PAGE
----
International Symposium on
Drylands Ecology and Human Security
Combat Degradation and Desertification of Rain Fed Areas
Ahmed Said Kamel
Field Crops Research Institute, Agricultural Research Center, Giza, Egypt
The Northern Coastal Region of Egypt is unique in its strategic importance, historical background, and environmental setting. This region includes rain fed areas located in the northern part of Sinai Peninsula and the Northern Coastal Plains west of Alexandria towards Libyan borders. The average rainfall in the Sinai Peninsula decreases going from North-East to South-West, contrary to the Northwestern Coastal Plains where the average rainfall decrease follows a reverse trend. Degradation and Desertification threaten these areas, which necessitates the adoption of innovative approaches to the use and management of the fragile resources.
The major constraints threatening the sustainability in these areas are: (i) the disappearance of crop rotations due to a continuous cereal monoculture (barley); (ii) overgrazing in range lands; (iii) inadequacy in the quantity and distribution of rainfall: (iv) poor soil fertility; (v) low crop productivity; and (vi) wind erosion. Agriculture along the Mediterranean Sea starting from Rafah in the east to the Libyan borders in the west is highly dependant on the rainfall amount and distribution, therefore plantations and horticultural crops extent only for about 10km from the sea towards the south where rainfall ranges from 150 to 250mm yr-1. The next 10km south of the first region heading towards the desert constitute of very poor rangelands.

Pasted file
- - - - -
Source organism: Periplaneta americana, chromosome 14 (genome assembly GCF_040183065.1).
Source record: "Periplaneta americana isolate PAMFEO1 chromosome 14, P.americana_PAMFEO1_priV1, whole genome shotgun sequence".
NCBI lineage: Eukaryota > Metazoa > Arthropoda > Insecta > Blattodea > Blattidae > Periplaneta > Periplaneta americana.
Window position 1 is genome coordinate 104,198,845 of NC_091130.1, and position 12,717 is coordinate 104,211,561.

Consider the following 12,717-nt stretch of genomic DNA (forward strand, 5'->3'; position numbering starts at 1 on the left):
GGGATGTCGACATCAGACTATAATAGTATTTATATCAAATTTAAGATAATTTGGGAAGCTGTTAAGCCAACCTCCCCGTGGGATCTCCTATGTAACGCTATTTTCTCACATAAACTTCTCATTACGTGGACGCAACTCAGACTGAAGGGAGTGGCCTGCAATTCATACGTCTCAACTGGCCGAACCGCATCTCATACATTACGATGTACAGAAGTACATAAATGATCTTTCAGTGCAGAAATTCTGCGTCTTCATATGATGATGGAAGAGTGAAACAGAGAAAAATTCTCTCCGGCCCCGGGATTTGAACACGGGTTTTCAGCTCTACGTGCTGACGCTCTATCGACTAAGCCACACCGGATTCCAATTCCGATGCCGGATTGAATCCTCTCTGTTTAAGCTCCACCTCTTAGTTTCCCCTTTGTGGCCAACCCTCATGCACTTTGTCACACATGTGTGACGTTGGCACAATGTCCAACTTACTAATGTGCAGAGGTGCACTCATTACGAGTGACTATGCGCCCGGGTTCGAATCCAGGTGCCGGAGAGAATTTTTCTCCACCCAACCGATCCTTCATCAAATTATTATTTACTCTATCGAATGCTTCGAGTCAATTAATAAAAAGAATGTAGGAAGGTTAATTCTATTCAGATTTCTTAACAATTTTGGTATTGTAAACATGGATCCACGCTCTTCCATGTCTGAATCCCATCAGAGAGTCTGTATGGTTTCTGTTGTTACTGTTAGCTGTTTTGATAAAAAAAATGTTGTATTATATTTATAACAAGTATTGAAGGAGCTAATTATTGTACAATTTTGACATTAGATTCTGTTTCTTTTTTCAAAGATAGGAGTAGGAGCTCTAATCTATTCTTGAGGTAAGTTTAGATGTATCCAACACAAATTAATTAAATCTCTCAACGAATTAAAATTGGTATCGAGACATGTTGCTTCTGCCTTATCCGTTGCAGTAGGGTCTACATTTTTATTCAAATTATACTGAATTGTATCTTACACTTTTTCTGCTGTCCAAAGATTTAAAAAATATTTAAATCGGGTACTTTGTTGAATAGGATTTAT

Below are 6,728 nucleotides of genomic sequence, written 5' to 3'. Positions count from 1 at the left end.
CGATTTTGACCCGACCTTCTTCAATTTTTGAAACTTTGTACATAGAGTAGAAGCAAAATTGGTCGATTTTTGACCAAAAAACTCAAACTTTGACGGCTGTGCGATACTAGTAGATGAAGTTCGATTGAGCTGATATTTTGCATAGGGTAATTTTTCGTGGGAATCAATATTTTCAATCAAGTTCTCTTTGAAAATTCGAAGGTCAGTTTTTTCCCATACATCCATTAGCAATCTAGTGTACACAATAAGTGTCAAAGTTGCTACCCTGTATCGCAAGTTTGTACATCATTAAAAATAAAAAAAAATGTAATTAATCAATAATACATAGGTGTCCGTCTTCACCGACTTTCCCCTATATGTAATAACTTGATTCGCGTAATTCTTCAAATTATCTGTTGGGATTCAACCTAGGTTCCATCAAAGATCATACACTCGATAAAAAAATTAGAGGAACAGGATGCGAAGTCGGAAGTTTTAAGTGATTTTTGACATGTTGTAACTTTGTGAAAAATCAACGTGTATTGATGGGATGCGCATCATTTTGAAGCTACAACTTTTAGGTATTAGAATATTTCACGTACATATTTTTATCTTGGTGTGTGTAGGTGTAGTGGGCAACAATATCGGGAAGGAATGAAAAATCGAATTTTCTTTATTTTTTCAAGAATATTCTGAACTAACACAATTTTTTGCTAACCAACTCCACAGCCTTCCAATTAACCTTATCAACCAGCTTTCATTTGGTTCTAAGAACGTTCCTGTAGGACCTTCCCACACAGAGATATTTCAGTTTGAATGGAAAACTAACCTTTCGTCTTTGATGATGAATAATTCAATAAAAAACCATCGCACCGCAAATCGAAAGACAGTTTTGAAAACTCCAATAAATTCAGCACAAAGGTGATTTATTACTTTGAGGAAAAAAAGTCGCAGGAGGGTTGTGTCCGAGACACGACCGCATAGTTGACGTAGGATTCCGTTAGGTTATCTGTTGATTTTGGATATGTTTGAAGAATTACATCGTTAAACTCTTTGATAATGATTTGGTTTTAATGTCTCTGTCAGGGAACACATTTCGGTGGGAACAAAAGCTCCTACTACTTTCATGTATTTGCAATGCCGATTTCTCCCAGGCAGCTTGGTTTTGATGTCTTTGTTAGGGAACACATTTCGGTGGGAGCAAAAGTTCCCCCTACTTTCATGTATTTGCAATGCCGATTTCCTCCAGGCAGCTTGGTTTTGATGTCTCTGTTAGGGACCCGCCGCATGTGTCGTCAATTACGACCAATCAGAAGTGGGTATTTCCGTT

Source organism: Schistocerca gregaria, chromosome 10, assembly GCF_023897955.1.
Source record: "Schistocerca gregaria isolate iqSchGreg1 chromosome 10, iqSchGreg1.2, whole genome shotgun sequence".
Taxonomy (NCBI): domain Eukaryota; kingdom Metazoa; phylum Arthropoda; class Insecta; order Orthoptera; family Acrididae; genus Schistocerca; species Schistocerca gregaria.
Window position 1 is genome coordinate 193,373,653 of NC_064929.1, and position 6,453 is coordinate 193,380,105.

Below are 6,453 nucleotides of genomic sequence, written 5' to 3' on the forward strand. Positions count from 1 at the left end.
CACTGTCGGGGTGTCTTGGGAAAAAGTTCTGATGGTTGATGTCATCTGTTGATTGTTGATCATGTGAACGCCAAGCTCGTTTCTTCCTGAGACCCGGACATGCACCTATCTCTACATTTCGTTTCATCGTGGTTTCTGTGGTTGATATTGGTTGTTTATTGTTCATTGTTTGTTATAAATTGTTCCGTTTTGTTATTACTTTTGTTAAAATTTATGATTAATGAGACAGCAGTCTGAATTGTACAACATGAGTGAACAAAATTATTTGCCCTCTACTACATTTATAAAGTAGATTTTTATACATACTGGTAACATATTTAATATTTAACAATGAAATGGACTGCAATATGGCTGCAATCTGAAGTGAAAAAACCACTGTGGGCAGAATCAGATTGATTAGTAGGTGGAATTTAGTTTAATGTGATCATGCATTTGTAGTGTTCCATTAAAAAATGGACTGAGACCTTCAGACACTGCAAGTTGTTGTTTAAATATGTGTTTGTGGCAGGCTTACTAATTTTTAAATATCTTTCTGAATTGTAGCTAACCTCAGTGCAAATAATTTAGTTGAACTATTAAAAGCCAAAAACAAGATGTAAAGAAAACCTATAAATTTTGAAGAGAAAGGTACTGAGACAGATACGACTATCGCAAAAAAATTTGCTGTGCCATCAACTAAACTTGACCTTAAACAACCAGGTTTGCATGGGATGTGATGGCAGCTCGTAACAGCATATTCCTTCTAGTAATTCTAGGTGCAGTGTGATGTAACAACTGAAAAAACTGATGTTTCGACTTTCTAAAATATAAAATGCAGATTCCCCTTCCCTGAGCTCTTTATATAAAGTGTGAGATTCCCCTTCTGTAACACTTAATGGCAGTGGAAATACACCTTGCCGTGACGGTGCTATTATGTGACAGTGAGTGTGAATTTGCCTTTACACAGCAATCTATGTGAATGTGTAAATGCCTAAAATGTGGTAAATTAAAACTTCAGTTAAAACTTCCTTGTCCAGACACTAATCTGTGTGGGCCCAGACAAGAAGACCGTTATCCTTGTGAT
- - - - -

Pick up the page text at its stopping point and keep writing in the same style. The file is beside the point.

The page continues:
Agricultural Development and Crop Intensification Research Project undertook the effort to combat desertification in these areas through implementing innovative cropping patterns by the introduction of new crops that were tolerant to drought and very pertinent to the Bedouin diet and their livestock feeding needs. The project included the introduction of Cassava and Quinoa crops in Sinai. Cassava trials were conducted to study the response of different varieties to planting dates, spacing, fertilizer rates, and intercropping. In addition, thirteen varieties of Quinoa were tested in our desert environment under different types of land preparation, fertilizer requirements, planting dates, intercropping, and irrigation frequencies. Results obtained revealed that Quinoa can be successfully grown in Egypt and as a result is expected to be used widely in the Northwestern Regions of Egypt and in all Deserts in the Arabian Countries. Also, interesting trials were conducted in the Northwestern Coastal Plains to study the effect of tillage systems (ploughing at 0, 20, 40 cm depth) and seeding rates of (48, 60, 72 kg/acre) in Sidi Barrani and El-Washak locations on the water conservation and barley yield. The results indicated that water conservation and barley yields increased especially with increasing ploughing depth.